Each direction is represented by a "Prey God", or guardian animal, and are listed by Cushing as follows: Now carvers are able to carve long, flowing tails that extend behind the back, or even curl in delicate swirls. It is beautiful and a work of art. It is so well-made, and the colours are so vibrant. Each one of these regions contains an order of all the guardian animals, but the "guardian and master" of a particular region is the elder brother to all animals of that region. All items, including Gift Cards, are available with gift wrapping. White Bears have the strongest healing powers of the fetishes Believed to carry the spirit and unique properties of the animal.
Jet Mountain Lion Fetish
He also represents power and expanding one's abilities. Whatever your intended purpose, one thing is for certain: Hours of Operation Mon-Fri 8: Mountain lion fetishes are carried by travelers to protect them on their journey and also by hunters to help ensure a successful hunt. For those outside the Zuni traditions, the fetishes are viewed more as artwork but for many Zuni, they still carry greater meaning. The mountain lion spirit is associated with personal power and resourcefulness, independence, leadership, spiritual intensity, intuition, fierce protectiveness and loyalty.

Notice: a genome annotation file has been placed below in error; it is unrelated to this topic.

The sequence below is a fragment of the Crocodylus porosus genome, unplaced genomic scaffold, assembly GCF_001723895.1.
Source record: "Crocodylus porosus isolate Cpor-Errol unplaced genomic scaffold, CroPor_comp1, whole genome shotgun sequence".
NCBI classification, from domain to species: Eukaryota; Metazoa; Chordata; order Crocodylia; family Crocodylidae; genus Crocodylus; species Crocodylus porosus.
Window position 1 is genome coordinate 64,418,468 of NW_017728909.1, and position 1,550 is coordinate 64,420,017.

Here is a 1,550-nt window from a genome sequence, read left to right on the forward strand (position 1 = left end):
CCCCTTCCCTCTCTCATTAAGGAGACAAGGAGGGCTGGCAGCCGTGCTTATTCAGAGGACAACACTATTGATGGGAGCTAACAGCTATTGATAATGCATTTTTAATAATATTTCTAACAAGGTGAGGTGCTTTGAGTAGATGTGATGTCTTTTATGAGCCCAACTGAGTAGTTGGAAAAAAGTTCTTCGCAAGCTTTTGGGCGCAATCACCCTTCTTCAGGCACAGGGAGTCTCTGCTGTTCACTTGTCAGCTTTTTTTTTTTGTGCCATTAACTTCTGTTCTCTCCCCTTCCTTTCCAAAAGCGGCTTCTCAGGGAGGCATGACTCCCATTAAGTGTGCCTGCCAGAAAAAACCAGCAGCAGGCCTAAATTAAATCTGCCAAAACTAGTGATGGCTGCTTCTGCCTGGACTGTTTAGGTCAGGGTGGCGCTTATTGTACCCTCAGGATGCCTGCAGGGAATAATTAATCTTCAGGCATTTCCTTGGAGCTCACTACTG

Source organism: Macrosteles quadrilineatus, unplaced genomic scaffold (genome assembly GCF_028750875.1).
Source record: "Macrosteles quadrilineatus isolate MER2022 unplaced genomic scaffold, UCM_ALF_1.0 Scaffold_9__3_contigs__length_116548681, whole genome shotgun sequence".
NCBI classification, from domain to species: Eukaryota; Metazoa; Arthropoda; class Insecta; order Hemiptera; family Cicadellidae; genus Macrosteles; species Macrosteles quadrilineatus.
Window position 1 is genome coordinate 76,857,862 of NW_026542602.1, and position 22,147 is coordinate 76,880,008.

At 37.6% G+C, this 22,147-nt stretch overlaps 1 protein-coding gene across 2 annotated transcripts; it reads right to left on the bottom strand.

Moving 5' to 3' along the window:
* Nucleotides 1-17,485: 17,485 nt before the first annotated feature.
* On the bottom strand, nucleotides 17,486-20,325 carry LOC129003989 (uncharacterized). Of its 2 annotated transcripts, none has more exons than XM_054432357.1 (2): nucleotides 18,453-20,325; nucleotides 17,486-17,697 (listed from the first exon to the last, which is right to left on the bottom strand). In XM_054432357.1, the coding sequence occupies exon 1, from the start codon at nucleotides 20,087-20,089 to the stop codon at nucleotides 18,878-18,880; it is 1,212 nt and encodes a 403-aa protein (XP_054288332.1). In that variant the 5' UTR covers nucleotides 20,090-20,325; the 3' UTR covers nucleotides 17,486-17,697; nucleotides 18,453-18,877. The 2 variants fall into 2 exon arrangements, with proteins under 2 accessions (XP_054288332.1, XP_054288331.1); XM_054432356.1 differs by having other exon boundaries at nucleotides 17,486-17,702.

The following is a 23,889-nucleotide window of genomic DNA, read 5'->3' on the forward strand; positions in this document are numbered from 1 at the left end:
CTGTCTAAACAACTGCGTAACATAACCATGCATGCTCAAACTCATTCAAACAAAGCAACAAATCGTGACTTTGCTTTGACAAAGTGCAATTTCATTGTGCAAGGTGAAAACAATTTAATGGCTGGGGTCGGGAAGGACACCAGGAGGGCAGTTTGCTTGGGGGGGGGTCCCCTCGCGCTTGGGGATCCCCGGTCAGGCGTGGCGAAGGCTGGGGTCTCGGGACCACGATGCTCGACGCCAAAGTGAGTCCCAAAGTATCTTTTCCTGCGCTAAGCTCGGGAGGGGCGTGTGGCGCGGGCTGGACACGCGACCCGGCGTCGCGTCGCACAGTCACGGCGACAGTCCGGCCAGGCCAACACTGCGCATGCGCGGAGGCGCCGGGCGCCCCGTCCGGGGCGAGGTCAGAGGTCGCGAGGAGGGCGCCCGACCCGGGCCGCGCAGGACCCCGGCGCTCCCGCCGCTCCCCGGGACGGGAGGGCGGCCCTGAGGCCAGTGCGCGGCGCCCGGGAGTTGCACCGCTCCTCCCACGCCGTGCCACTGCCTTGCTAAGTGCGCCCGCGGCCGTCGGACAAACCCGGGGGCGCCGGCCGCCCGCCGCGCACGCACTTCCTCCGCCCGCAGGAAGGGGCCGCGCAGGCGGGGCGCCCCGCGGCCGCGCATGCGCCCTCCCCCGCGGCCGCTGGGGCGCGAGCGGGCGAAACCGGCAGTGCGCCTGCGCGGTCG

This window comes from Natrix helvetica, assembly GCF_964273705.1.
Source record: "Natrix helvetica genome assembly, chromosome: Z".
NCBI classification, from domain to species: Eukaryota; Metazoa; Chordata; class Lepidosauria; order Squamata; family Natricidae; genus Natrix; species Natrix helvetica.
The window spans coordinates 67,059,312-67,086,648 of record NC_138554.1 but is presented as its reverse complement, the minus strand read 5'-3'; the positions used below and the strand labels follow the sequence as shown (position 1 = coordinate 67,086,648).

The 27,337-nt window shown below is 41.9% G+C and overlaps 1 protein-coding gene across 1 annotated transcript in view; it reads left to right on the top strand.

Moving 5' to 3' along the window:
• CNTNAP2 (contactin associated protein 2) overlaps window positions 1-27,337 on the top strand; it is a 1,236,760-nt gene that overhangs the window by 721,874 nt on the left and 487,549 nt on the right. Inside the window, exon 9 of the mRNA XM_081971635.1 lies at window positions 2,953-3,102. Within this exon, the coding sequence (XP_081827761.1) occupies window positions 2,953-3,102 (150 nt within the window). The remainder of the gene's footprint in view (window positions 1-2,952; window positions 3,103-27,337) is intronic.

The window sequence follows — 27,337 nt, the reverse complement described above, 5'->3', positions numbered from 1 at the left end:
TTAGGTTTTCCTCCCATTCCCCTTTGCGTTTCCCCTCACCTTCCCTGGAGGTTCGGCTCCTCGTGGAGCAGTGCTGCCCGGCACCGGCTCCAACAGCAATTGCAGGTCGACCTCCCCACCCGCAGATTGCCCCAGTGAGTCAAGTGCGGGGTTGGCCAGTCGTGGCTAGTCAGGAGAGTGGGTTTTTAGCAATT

Mountain Lion Fetish
Laiwakete, Rodney — Heartline Ram and Bird. Records are frequently reviewed and revised, and we welcome any additional information you might have. This piece was carved by Zuni artist Bernard Laiwakete. He represents awareness and grounding and has the ability to look inward. Hand-carved from unique galaxy marble and accented with turquoise, this exquisite fetish celebrates Zuni culture and the Native American legacy of carving.
Items without prices are typically available, but price and detailed information is on request. Some of the most common nature-inspired designs and symbols are water, rain, clouds, corn, mountains and animals. Altar Fetish wei-ma hok-ti-ta-sha representing black bear or mountain lion. This piece was carved by Zuni artist Bernard Laiwakete. Zuni, New Mexico, United States. Their tails are long and presented in the old-style: When not working at cattle ranching, he is always seen at his carving bench.